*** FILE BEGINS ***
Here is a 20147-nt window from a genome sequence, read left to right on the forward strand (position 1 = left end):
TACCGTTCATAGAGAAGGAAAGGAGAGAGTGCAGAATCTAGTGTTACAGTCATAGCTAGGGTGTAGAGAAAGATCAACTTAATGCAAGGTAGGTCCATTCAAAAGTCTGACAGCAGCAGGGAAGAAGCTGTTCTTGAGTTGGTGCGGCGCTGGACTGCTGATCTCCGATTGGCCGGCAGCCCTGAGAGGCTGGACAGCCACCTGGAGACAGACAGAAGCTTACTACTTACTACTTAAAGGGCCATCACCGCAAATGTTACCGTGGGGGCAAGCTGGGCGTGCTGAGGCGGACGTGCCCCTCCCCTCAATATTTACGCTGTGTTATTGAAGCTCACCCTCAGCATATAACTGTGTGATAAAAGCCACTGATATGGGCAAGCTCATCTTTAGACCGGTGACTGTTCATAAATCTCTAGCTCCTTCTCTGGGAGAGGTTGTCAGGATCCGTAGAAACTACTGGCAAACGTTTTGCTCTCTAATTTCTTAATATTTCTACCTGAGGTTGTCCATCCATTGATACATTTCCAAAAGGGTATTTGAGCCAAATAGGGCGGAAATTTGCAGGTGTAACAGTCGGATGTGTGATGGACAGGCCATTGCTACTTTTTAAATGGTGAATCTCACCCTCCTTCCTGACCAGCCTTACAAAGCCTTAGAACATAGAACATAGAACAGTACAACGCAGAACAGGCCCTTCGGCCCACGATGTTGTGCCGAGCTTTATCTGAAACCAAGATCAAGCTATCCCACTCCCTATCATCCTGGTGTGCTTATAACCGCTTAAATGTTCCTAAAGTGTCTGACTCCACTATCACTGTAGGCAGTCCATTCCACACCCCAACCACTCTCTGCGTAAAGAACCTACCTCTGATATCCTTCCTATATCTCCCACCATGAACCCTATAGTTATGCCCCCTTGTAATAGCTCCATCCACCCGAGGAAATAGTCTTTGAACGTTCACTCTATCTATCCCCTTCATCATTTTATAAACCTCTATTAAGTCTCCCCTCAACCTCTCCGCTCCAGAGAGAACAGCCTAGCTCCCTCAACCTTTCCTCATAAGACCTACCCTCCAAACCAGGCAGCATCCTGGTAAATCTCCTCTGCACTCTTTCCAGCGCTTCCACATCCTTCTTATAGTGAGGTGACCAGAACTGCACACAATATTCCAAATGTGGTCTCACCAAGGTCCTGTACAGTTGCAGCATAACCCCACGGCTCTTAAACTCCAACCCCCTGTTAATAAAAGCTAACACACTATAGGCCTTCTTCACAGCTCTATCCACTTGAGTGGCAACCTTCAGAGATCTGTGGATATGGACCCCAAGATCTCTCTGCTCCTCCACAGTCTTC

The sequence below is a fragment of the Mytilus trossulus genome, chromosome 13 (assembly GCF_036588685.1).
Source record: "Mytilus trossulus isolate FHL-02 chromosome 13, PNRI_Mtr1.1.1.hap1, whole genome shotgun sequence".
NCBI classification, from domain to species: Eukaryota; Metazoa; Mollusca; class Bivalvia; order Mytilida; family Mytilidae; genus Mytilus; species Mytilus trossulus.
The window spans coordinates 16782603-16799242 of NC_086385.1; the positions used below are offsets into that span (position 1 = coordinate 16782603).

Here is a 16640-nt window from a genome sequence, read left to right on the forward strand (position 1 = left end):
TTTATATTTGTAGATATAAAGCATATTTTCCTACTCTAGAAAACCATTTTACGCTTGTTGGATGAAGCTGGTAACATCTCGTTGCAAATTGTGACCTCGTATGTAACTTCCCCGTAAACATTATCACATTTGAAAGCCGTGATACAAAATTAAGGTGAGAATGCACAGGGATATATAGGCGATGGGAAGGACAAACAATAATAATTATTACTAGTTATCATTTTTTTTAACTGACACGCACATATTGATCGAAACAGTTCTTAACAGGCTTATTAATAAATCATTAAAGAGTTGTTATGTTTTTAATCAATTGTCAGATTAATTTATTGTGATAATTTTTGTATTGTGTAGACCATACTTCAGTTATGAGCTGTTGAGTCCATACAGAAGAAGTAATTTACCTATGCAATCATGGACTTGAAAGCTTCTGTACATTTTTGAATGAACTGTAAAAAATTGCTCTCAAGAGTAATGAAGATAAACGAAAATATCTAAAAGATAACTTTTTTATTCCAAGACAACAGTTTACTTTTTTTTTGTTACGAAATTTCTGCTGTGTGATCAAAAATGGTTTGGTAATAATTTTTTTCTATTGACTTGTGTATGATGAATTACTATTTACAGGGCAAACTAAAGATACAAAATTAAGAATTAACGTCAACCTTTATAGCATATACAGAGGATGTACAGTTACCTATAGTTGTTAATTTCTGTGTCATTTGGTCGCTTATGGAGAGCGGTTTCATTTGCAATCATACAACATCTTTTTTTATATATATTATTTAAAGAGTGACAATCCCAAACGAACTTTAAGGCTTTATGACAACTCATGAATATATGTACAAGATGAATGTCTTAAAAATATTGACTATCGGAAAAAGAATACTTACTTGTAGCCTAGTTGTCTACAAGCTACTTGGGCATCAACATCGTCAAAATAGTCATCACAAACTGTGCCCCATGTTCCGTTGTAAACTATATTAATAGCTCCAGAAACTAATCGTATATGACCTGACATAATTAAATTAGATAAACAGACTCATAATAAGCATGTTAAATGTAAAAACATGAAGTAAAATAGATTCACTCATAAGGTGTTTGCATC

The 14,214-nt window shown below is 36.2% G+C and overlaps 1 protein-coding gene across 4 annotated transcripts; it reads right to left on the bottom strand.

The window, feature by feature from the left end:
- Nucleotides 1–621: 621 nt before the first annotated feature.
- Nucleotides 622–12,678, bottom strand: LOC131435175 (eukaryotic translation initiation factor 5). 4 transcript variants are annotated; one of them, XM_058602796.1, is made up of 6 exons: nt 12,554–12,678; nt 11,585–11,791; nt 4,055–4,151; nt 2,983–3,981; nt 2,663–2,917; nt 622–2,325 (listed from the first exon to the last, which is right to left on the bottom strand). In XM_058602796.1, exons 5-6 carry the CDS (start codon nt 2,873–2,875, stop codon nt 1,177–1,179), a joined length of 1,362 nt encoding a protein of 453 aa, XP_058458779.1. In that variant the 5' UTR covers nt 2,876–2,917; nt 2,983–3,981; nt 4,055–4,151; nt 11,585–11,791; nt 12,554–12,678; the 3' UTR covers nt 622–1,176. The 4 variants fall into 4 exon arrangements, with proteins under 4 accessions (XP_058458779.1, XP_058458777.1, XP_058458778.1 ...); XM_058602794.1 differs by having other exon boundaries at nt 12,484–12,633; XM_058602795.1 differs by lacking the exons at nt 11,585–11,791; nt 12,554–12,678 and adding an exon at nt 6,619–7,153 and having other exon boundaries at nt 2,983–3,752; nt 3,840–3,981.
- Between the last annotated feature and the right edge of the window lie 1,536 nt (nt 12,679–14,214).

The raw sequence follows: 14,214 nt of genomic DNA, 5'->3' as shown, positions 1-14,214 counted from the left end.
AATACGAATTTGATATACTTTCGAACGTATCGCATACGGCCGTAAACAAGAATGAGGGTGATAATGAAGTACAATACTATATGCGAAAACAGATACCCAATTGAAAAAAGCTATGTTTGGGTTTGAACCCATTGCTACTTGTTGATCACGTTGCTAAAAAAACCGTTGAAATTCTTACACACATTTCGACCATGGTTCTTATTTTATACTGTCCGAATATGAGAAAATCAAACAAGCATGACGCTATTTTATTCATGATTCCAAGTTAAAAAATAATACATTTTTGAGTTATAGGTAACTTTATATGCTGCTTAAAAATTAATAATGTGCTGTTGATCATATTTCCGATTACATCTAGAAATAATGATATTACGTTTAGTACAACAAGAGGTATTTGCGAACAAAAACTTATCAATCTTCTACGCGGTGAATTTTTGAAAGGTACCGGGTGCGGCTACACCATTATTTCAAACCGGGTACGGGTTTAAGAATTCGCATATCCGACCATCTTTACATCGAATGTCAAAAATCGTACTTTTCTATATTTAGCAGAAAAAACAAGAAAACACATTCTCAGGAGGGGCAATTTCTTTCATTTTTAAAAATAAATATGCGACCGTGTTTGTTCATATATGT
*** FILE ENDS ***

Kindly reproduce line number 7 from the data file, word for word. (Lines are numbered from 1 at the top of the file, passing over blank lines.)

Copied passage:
Here is a 16640-nt window from a genome sequence, read left to right on the forward strand (position 1 = left end):